The largest election jurisdiction in the United States, Los Angeles County, adopted the 2016 California Voter’s Choice Act and brought it to life with secure, 21st Century voting technology, including 22,000 ballot marking devices (BMDs), project management, implementation services, and back office software from Smartmatic.

The Voting Solutions for All People (VSAP) is more than a solid foundation; it showed itself to be revolutionary. An exit poll conducted by Loyola Marymount University revealed that more than 90% of voters described their overall voting experience as “good” or “excellent.” More than 75% of voters from the same poll said the new technology made voting easier than in previous elections.

The County added e-Poll books. They moved from more than 4,000 local polling places into 979 centralized vote centers. They gave voters the flexibility to use the interactive sample ballot to easily mark their ballot at home and bring it to the vote center to be cast. They offered in person early voting over 29 days at their headquarters office and then allowed all voters in the county to cast ballots over an eleven-day period—including the two weekends before Election Day. They made voting accessible for LA voters with disabilities in a way that had never been available before. And they did all this in a jurisdiction with more voters than 42 states.

The election event in LA was hugely beneficial to the citizens of Los Angeles. VSAP is an incredible step forward, but its rollout was not without challenges. County Registrar Dean Logan acknowledged this in his Election Night press conference. That the election was imperfect shouldn’t surprise anyone given the scope of the changes. Implementing the new system meant engaging and collaborating with a vast number of organizations, departments, service providers and groups from the state level all the way to the local level. There were also multiple outside providers.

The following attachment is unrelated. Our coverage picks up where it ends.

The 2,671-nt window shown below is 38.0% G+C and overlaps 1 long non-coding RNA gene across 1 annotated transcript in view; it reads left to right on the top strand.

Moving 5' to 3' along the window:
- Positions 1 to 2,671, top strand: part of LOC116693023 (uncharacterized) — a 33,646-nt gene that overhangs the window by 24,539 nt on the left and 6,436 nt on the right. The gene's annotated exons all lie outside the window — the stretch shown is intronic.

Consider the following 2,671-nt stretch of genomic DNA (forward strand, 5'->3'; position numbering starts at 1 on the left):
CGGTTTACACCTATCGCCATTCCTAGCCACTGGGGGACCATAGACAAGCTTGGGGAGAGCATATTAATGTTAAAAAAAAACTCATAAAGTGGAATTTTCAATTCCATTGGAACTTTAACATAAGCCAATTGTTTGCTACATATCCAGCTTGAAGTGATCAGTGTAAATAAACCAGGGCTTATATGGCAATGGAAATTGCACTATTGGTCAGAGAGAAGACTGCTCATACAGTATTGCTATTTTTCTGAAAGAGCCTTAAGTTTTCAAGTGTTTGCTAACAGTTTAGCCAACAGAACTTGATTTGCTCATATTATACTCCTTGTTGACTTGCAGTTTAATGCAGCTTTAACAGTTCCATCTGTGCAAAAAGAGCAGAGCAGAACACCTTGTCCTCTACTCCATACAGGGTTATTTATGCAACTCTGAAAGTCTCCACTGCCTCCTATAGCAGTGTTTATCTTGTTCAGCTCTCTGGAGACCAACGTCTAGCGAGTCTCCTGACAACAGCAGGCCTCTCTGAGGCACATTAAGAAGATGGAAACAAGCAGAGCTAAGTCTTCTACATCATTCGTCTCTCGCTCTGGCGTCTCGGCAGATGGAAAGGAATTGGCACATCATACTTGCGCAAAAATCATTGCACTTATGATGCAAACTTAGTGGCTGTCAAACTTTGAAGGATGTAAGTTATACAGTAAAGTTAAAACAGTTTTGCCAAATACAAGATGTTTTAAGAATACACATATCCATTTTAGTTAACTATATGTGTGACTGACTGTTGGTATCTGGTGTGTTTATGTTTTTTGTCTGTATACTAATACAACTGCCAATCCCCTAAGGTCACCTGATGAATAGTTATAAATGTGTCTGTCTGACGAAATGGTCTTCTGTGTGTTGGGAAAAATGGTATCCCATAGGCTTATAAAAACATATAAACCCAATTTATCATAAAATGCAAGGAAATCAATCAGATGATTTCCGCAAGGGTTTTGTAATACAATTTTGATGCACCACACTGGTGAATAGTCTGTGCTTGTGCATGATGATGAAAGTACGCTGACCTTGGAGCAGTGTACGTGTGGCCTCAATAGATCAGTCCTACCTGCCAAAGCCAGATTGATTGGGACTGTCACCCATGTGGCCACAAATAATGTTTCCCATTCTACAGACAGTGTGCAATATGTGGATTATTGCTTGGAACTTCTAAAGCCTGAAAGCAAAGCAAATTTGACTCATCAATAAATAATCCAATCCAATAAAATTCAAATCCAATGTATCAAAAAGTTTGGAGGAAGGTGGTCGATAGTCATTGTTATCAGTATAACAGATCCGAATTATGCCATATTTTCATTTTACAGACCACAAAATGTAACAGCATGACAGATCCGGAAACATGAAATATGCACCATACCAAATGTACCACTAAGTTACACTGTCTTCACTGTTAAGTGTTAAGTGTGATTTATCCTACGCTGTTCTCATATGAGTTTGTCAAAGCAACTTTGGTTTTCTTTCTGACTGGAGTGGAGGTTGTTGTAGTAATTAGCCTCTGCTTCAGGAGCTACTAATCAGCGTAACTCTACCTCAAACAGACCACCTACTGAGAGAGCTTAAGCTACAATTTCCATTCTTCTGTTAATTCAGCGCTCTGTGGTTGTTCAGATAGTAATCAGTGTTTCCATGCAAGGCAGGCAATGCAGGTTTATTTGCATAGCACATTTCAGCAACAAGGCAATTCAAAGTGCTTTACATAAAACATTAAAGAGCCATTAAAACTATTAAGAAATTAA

Let’s not forget that voters, vote center workers, and County officials were learning a whole new voting system that bears little resemblance to the obsolete system, launched in the late 60s, they just abandoned.

As stated by Logan, vote centers had to be strategically sized and located based on population densities and travel patterns. This election saw most in-person voting occur on the last two days of the voting period at sites near residents’ homes. The County will examine voter-turnout patterns and work to better ensure adequate coverage at vote centers for future elections. The number of poll workers can be increased with little effort. As voters become acclimated to the new system, their behavior will also change. More voters will take advantage of the geographic and time conveniences available to them over the full 11-day voting period.

Training for all vote center workers will be expanded and the lessons learned during the rollout will enable them to manage all aspects of the system more confidently, including onsite troubleshooting. All involved will, no doubt, be more comfortable with the new system when the general election rolls around in November.

Despite some challenges in rolling out a new, end-to-end voting system, VSAP shows amazing promise. It is more accessible, transparent and easy to use than any system that has been created to date.

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